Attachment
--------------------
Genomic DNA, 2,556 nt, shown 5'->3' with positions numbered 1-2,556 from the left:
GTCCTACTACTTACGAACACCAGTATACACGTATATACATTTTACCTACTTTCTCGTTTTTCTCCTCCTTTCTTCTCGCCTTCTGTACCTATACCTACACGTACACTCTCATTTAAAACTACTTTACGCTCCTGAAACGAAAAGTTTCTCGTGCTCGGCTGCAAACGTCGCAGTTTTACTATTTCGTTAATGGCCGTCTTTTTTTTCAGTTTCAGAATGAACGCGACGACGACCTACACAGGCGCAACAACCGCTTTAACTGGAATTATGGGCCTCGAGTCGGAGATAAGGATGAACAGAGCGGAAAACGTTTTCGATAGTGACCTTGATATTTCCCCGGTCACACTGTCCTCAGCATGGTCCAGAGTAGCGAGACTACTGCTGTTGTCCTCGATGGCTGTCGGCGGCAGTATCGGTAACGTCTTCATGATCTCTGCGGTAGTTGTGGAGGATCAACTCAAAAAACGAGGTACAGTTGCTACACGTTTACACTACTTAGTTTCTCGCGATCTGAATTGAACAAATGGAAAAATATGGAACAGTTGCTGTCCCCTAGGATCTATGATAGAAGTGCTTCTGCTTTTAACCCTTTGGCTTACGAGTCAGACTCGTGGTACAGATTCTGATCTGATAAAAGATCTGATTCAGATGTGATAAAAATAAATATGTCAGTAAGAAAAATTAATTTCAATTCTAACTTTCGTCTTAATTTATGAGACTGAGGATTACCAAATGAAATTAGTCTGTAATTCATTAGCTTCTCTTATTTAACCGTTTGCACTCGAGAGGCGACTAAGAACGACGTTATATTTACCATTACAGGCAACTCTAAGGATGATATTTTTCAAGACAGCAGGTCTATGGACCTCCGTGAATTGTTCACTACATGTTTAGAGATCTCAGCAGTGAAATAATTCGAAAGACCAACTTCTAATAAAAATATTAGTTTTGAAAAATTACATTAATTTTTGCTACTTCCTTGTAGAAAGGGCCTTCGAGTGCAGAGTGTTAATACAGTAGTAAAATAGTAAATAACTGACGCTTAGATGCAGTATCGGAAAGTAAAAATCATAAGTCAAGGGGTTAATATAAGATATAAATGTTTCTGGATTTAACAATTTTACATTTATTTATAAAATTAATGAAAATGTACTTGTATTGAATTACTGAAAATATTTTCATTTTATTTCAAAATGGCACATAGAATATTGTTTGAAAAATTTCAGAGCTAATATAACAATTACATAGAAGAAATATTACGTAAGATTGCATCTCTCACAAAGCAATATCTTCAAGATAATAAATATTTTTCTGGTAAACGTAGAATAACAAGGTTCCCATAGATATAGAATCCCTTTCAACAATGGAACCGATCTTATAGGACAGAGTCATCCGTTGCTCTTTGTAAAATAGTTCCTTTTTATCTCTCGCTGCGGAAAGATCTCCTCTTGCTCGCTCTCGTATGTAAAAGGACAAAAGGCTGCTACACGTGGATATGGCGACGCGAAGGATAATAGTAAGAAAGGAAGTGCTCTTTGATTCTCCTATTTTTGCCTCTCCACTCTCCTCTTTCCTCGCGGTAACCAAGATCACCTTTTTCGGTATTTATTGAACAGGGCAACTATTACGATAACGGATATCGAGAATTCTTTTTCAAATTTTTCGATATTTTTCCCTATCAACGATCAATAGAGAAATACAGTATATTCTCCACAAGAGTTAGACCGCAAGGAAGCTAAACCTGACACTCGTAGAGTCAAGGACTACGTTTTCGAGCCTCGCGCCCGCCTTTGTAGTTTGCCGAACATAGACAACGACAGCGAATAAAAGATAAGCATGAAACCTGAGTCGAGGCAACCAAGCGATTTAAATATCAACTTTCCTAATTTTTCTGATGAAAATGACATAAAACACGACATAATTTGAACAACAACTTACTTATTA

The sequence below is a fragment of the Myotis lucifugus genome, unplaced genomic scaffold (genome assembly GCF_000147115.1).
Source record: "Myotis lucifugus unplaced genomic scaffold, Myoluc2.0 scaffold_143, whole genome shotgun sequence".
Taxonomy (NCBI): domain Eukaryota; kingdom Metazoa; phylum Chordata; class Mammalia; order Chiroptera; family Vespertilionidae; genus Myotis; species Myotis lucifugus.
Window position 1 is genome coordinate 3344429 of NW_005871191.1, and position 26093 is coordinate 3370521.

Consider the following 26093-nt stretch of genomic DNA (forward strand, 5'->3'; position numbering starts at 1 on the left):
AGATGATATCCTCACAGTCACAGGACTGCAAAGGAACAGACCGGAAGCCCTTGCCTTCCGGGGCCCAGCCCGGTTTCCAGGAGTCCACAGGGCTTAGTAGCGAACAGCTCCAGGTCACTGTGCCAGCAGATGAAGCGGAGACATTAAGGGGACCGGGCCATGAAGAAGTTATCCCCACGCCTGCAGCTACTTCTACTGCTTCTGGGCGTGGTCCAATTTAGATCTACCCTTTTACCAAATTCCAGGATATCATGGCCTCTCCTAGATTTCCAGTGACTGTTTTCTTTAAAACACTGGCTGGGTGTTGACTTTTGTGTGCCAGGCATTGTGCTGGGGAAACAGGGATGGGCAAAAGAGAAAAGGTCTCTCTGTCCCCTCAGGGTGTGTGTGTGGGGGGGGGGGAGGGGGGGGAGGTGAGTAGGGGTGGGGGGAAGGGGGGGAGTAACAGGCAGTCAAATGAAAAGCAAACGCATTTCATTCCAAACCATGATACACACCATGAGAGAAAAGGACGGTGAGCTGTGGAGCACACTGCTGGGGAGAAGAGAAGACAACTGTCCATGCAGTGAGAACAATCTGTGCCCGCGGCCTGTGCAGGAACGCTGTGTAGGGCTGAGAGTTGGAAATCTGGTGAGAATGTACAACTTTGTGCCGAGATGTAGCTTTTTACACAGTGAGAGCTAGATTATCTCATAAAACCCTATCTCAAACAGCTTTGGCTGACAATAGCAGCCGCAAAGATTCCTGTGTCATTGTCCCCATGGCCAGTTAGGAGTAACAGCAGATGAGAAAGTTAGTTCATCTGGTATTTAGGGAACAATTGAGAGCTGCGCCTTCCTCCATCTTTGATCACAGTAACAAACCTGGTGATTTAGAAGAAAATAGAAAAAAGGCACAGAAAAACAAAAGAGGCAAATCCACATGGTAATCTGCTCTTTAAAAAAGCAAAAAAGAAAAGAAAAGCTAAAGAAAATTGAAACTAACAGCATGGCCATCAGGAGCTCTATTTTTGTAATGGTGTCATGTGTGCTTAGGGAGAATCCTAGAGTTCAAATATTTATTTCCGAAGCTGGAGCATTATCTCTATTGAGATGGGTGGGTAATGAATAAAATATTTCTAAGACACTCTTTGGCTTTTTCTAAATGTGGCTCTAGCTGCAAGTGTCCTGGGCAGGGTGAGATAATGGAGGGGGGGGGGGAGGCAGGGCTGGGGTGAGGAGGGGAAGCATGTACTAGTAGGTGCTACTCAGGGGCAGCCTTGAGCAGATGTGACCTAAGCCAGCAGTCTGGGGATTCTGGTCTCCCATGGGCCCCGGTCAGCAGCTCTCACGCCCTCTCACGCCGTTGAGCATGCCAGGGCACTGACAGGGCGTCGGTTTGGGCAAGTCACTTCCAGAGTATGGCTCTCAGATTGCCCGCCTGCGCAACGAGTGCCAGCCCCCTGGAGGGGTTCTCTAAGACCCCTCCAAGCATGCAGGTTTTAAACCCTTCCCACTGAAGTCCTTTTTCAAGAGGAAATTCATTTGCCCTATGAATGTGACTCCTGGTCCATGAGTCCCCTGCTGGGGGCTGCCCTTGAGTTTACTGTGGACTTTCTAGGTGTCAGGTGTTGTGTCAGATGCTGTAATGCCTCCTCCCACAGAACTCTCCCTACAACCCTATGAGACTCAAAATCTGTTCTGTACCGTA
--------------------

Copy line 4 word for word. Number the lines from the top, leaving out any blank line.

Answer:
Source record: "Myotis lucifugus unplaced genomic scaffold, Myoluc2.0 scaffold_143, whole genome shotgun sequence".